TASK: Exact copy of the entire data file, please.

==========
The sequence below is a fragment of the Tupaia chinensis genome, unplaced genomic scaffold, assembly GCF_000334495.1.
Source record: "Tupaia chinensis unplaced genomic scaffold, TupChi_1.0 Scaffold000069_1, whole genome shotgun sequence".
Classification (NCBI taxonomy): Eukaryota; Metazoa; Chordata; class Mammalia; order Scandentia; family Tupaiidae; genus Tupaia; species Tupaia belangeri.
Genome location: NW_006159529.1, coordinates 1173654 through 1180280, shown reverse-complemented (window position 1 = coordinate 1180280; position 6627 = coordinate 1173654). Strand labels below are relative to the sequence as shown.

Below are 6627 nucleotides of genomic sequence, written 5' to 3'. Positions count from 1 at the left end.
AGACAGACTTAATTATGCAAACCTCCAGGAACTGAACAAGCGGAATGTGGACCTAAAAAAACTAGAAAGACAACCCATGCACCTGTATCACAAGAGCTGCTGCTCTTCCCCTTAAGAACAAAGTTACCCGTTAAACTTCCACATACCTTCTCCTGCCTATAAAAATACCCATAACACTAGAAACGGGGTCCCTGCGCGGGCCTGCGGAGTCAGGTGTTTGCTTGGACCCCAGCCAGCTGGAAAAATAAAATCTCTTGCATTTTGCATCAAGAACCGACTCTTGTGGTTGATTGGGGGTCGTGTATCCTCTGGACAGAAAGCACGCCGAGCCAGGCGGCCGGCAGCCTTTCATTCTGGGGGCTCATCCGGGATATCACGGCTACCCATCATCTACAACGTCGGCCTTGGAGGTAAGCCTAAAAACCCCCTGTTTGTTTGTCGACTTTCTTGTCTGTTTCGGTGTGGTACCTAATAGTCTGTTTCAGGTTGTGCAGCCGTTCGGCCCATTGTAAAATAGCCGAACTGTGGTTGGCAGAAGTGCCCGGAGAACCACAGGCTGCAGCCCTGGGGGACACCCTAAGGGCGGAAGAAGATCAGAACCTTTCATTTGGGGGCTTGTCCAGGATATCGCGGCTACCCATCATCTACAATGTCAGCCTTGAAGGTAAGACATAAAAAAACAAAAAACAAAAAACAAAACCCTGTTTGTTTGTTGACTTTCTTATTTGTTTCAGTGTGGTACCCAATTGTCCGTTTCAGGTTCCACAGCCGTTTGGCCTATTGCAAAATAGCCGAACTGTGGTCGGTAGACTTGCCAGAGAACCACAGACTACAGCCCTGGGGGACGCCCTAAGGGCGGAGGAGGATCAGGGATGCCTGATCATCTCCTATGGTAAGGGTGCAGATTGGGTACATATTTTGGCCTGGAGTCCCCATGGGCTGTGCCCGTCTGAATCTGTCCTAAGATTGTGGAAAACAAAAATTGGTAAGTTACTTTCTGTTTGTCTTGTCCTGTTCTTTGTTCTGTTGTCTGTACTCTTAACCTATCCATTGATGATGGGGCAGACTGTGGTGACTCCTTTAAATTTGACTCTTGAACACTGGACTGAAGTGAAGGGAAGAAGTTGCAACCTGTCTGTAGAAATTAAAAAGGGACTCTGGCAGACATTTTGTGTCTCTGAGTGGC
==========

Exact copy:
The sequence below is a fragment of the Tupaia chinensis genome, unplaced genomic scaffold, assembly GCF_000334495.1.
Source record: "Tupaia chinensis unplaced genomic scaffold, TupChi_1.0 Scaffold000069_1, whole genome shotgun sequence".
Classification (NCBI taxonomy): Eukaryota; Metazoa; Chordata; class Mammalia; order Scandentia; family Tupaiidae; genus Tupaia; species Tupaia belangeri.
Genome location: NW_006159529.1, coordinates 1173654 through 1180280, shown reverse-complemented (window position 1 = coordinate 1180280; position 6627 = coordinate 1173654). Strand labels below are relative to the sequence as shown.

Below are 6627 nucleotides of genomic sequence, written 5' to 3'. Positions count from 1 at the left end.
AGACAGACTTAATTATGCAAACCTCCAGGAACTGAACAAGCGGAATGTGGACCTAAAAAAACTAGAAAGACAACCCATGCACCTGTATCACAAGAGCTGCTGCTCTTCCCCTTAAGAACAAAGTTACCCGTTAAACTTCCACATACCTTCTCCTGCCTATAAAAATACCCATAACACTAGAAACGGGGTCCCTGCGCGGGCCTGCGGAGTCAGGTGTTTGCTTGGACCCCAGCCAGCTGGAAAAATAAAATCTCTTGCATTTTGCATCAAGAACCGACTCTTGTGGTTGATTGGGGGTCGTGTATCCTCTGGACAGAAAGCACGCCGAGCCAGGCGGCCGGCAGCCTTTCATTCTGGGGGCTCATCCGGGATATCACGGCTACCCATCATCTACAACGTCGGCCTTGGAGGTAAGCCTAAAAACCCCCTGTTTGTTTGTCGACTTTCTTGTCTGTTTCGGTGTGGTACCTAATAGTCTGTTTCAGGTTGTGCAGCCGTTCGGCCCATTGTAAAATAGCCGAACTGTGGTTGGCAGAAGTGCCCGGAGAACCACAGGCTGCAGCCCTGGGGGACACCCTAAGGGCGGAAGAAGATCAGAACCTTTCATTTGGGGGCTTGTCCAGGATATCGCGGCTACCCATCATCTACAATGTCAGCCTTGAAGGTAAGACATAAAAAAACAAAAAACAAAAAACAAAACCCTGTTTGTTTGTTGACTTTCTTATTTGTTTCAGTGTGGTACCCAATTGTCCGTTTCAGGTTCCACAGCCGTTTGGCCTATTGCAAAATAGCCGAACTGTGGTCGGTAGACTTGCCAGAGAACCACAGACTACAGCCCTGGGGGACGCCCTAAGGGCGGAGGAGGATCAGGGATGCCTGATCATCTCCTATGGTAAGGGTGCAGATTGGGTACATATTTTGGCCTGGAGTCCCCATGGGCTGTGCCCGTCTGAATCTGTCCTAAGATTGTGGAAAACAAAAATTGGTAAGTTACTTTCTGTTTGTCTTGTCCTGTTCTTTGTTCTGTTGTCTGTACTCTTAACCTATCCATTGATGATGGGGCAGACTGTGGTGACTCCTTTAAATTTGACTCTTGAACACTGGACTGAAGTGAAGGGAAGAAGTTGCAACCTGTCTGTAGAAATTAAAAAGGGACTCTGGCAGACATTTTGTGTCTCTGAGTGGC